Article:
An anti-smoking consultant is urging Shreveport casinos to use aggressive marketing to attract customers wanting to gamble in a smoke-free environment. A ban on smoking at casinos in this Northwest Louisiana city is set to begin Aug. 1
Randy Hayden, a consultant for Americans for Nonsmokers’ Rights, told Casino.org the group has heard “lots of rhetoric” that smokers will take their money to casinos in Bossier City across the Red River. Bossier City does not have a ban on smoking inside casinos.
For every one smoker that leaves Shreveport for Bossier gaming, a good marketing campaign will attract two nonsmokers to Shreveport,” said Hayden said, owner of Baton Rouge-based Creative Communications.
Hayden told Casino.org resorts need to “break the old-school marketing schemes targeting smokers.”
“Aggressive marketing will attract the vast majority of potential customers who do not smoke,” Hayden said.
Job Loss Concerns
Some Shreveport officials have expressed concern that gambling halls in their city will have to lay off workers if customers bypass the two riverboat casinos there to gamble in Bossier City.
Councilman James Flurry told Casino.org a smoking ban won’t work in Shreveport unless Bossier City also prohibits casino smoking.
“We have to have a level playing field,” Flurry said.
Flurry last week presented a proposal at a City Council meeting to allow smoking in Shreveport casinos. He said he was worried about casino workers losing their jobs if the customer base shrinks.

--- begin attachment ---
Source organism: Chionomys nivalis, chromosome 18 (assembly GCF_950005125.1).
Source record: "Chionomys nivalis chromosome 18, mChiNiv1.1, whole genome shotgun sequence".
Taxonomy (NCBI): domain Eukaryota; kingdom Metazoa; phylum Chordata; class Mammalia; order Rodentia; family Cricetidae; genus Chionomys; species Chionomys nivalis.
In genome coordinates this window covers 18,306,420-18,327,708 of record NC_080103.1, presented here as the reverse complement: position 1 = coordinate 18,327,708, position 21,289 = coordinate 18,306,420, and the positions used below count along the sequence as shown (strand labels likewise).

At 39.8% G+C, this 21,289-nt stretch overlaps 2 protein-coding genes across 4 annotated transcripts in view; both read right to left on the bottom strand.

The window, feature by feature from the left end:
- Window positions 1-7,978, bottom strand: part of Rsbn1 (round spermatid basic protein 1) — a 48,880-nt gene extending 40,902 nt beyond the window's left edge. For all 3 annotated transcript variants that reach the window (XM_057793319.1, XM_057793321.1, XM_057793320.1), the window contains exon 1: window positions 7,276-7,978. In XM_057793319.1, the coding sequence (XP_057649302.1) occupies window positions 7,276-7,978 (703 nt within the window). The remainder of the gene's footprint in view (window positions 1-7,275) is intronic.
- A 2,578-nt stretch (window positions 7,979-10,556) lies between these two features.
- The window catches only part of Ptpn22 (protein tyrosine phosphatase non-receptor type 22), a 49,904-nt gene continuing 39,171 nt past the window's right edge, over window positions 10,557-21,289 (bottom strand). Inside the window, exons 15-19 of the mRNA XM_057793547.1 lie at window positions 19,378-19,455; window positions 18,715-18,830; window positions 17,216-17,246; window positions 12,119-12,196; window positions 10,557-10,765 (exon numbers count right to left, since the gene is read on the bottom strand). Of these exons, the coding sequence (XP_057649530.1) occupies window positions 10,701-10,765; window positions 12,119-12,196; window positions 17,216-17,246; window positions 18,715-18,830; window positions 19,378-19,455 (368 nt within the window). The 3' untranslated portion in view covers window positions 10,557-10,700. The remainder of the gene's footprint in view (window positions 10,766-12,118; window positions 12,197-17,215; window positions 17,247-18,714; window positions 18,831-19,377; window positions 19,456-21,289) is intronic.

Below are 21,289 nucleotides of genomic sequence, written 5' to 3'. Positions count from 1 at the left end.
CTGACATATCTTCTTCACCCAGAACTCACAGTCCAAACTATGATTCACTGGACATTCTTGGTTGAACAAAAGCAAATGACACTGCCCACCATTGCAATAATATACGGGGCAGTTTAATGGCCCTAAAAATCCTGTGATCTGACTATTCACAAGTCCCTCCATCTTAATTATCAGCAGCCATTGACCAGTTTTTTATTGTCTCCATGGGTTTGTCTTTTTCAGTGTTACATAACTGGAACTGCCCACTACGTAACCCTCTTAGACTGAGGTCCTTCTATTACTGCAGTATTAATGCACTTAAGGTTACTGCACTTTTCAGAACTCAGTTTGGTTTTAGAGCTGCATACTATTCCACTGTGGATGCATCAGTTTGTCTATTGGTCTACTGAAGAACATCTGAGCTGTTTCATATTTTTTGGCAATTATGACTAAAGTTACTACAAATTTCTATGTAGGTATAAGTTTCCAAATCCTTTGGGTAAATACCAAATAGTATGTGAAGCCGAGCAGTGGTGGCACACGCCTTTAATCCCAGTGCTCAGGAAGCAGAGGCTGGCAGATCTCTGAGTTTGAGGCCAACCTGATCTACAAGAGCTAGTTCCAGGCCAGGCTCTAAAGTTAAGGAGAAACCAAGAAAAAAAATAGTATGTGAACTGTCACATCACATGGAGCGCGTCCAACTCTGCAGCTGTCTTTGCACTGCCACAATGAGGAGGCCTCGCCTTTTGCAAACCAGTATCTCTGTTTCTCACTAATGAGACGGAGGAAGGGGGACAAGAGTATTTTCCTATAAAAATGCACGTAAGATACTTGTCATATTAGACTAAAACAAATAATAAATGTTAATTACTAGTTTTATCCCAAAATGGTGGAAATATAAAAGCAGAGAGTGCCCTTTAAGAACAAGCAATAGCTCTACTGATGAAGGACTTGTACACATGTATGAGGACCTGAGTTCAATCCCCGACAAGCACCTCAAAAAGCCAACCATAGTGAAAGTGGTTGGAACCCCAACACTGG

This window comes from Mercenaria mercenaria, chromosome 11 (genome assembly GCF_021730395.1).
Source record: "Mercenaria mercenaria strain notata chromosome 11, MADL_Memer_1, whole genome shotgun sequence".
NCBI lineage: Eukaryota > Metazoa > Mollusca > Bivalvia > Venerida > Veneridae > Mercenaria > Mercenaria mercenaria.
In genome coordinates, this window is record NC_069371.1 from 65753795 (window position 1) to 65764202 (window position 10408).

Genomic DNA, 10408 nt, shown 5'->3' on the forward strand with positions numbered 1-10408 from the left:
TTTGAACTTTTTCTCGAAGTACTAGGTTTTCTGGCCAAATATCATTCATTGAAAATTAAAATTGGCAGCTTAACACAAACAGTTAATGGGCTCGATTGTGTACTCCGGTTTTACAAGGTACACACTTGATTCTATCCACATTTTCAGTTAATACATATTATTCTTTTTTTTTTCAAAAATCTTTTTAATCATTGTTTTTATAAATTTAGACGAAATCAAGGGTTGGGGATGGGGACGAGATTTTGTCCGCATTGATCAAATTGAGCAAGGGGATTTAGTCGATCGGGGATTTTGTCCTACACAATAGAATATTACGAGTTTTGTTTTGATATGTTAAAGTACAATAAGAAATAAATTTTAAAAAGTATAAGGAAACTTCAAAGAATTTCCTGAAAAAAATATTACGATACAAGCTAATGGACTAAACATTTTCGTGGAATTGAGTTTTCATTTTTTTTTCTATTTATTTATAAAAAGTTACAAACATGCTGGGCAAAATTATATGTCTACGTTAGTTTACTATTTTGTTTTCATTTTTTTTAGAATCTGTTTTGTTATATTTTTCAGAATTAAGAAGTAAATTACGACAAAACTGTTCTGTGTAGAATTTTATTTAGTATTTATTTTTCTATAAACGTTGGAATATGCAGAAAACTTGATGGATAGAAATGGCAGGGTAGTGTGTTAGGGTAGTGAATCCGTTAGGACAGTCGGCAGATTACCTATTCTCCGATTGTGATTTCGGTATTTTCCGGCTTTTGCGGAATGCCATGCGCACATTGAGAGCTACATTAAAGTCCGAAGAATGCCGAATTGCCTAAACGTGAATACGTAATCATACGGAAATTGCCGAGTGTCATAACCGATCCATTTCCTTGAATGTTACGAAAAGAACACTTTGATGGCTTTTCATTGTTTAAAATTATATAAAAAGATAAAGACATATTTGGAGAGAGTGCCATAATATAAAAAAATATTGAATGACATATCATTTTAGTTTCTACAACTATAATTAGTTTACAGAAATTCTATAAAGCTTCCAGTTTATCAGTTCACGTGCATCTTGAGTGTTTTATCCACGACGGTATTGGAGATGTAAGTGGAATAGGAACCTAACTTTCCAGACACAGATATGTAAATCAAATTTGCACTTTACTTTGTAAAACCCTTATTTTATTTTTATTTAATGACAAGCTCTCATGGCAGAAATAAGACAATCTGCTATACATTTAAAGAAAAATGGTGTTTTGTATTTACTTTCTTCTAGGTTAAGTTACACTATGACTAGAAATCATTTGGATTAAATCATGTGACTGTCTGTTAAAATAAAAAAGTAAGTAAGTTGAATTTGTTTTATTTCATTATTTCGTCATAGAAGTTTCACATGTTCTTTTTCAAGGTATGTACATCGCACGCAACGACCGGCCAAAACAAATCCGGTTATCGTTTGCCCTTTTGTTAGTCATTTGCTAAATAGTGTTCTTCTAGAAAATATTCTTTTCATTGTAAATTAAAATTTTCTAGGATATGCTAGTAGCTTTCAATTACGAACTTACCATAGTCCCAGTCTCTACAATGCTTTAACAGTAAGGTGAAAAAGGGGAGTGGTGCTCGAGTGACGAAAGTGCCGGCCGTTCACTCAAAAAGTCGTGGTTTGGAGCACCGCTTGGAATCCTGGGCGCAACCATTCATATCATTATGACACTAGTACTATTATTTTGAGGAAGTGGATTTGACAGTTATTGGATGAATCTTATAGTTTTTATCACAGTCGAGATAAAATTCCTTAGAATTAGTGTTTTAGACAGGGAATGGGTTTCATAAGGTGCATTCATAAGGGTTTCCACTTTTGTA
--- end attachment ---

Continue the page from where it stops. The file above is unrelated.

Before the meeting began, Flurry told Casino.org, “I’m not going to be responsible for job losses.”
The City Council shelved Flurry’s proposal, paving the way for the Aug. 1 no-smoking start date.
In June 2020, the council passed the Smoke-Free Air Act, banning smoking in bars, casinos, and gaming facilities. The act was to take effect in Aug. 8, 2020. However, the smoking ban was delayed until Aug.1, 2021, because of the coronavirus pandemic. Flurry’s proposal would have exempted casinos from the ban.
Hayden said his organization will help with the transition to smoke-free casinos.
“They had 13 months from the time the original ordinance was passed,” he told Casino.org. “Some took advantage of the generous delay. Others are now scrambling.”
Wade Duty, executive director of the Louisiana Casino Association, told Casino.org that smoking bans lead to less demand for casino gambling, which could cut into job totals.
“If we have reduced customer demand, we have reduced staffing requirements and reduced vendor purchases,” he said.
Others contend initial fears over job losses don’t pan out.
At the National Indian Gaming Association conference in Las Vegas this week, Clinton Isham said an early slump in gaming wins at non-smoking tribal casinos in Wisconsin soon turned into a solid revenue stream. Isham worked with the Ho Chunk tribe in going smoke-free in Wisconsin in 2015.
“After two to three months of declines after the change, we had an unbelievable increase for three to four months,” Isham said.
Hayden said casino companies will try to make Shreveport a “test case” in showing that smoke-free resorts don’t make as much money.
“They will blame any reduction in revenues on the smoke-free ordinance,” he told Casino.org. “The Shreveport Council is aware this has happened in other areas, and we feel confident they will continue to support clean air over dirty profits.”
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